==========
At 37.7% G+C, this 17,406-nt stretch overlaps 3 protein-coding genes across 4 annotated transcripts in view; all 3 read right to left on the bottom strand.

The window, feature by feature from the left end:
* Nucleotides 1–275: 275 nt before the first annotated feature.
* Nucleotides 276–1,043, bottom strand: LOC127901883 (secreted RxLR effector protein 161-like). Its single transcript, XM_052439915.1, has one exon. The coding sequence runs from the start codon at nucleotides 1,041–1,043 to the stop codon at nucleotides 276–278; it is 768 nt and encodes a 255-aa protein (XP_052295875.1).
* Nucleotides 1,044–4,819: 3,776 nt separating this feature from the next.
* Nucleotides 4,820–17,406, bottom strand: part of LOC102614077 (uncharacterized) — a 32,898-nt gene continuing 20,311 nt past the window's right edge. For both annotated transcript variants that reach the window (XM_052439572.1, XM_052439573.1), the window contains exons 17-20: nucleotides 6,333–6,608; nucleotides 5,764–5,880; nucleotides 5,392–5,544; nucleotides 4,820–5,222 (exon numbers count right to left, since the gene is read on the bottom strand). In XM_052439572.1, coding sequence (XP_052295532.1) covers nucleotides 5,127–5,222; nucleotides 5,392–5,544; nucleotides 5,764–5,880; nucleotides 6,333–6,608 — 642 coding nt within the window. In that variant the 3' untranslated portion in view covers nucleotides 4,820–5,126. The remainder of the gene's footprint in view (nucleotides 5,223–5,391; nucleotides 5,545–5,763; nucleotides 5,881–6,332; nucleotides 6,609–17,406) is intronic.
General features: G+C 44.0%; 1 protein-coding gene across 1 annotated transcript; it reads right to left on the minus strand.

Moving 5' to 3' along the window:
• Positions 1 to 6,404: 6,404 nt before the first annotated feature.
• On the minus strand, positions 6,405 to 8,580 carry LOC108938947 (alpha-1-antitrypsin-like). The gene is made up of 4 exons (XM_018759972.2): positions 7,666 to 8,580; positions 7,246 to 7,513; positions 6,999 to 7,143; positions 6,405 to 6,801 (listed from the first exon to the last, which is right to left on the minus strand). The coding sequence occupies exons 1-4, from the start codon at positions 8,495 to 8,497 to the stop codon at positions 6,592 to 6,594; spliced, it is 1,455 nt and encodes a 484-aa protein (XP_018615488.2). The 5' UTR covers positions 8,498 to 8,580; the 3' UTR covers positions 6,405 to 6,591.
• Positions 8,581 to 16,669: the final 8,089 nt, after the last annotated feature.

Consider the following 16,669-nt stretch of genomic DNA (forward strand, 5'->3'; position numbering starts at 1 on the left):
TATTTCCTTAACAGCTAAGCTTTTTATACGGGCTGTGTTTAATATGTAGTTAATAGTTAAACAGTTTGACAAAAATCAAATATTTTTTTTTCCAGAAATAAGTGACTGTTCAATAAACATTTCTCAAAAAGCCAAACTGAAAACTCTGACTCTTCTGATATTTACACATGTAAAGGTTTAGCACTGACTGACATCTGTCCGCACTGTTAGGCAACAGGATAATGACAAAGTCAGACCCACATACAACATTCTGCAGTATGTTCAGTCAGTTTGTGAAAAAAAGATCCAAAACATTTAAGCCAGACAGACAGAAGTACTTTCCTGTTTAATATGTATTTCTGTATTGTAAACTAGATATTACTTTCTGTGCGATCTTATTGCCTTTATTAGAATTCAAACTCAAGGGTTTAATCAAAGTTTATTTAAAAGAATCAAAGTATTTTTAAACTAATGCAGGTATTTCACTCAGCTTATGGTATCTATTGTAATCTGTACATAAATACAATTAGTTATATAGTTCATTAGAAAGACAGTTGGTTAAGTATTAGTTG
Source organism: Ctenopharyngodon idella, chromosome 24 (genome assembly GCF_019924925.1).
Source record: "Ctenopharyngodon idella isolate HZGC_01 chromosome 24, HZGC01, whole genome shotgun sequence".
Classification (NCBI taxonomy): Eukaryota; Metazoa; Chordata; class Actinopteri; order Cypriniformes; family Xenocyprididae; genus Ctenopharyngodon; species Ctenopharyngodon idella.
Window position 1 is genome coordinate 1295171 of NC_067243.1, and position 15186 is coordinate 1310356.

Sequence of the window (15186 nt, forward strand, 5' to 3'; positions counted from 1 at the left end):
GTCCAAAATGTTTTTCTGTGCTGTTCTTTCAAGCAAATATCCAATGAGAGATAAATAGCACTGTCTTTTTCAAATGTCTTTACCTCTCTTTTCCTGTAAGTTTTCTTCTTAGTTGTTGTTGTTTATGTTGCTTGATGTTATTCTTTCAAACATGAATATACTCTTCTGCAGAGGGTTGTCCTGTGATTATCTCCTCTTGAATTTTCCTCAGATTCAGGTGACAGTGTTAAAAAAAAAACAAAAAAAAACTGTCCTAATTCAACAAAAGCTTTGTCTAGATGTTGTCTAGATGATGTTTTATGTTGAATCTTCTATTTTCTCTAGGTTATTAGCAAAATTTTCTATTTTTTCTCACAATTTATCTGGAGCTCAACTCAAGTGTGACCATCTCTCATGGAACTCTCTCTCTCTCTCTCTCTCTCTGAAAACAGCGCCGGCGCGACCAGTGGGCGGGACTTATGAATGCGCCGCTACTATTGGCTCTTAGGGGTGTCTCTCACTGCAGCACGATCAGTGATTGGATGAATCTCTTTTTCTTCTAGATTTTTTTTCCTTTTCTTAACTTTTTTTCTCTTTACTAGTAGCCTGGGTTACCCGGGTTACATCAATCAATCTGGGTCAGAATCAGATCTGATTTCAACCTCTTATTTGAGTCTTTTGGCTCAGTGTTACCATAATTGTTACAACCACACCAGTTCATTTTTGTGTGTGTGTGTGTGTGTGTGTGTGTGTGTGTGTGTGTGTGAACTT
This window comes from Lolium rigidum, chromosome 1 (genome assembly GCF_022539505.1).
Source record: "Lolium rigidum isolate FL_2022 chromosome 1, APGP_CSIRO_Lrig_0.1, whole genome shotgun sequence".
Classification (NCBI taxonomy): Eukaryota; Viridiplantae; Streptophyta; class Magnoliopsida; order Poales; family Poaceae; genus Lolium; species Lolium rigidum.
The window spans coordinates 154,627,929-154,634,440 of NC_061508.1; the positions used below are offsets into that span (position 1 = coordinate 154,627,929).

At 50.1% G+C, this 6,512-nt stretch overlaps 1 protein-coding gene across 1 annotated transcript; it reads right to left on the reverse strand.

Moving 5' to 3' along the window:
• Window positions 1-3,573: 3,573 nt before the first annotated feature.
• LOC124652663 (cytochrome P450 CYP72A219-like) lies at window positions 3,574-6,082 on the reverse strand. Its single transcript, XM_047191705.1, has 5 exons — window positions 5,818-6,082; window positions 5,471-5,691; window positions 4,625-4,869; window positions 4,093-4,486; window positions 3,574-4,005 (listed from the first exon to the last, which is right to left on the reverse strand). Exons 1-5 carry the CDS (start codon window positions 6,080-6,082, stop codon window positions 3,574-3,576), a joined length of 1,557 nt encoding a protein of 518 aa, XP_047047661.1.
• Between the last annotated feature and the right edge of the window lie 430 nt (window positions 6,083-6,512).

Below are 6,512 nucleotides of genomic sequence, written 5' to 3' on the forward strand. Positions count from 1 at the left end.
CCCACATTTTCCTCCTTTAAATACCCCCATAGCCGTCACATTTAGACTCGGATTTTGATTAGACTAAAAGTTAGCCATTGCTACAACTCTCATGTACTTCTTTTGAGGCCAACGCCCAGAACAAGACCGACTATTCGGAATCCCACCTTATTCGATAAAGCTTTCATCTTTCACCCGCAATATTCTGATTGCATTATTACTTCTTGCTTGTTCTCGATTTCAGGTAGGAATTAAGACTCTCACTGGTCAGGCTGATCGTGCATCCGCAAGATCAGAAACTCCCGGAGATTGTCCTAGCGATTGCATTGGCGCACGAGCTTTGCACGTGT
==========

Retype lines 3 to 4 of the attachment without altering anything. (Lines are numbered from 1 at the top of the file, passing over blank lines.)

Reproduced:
* Nucleotides 1–275: 275 nt before the first annotated feature.
* Nucleotides 276–1,043, bottom strand: LOC127901883 (secreted RxLR effector protein 161-like). Its single transcript, XM_052439915.1, has one exon. The coding sequence runs from the start codon at nucleotides 1,041–1,043 to the stop codon at nucleotides 276–278; it is 768 nt and encodes a 255-aa protein (XP_052295875.1).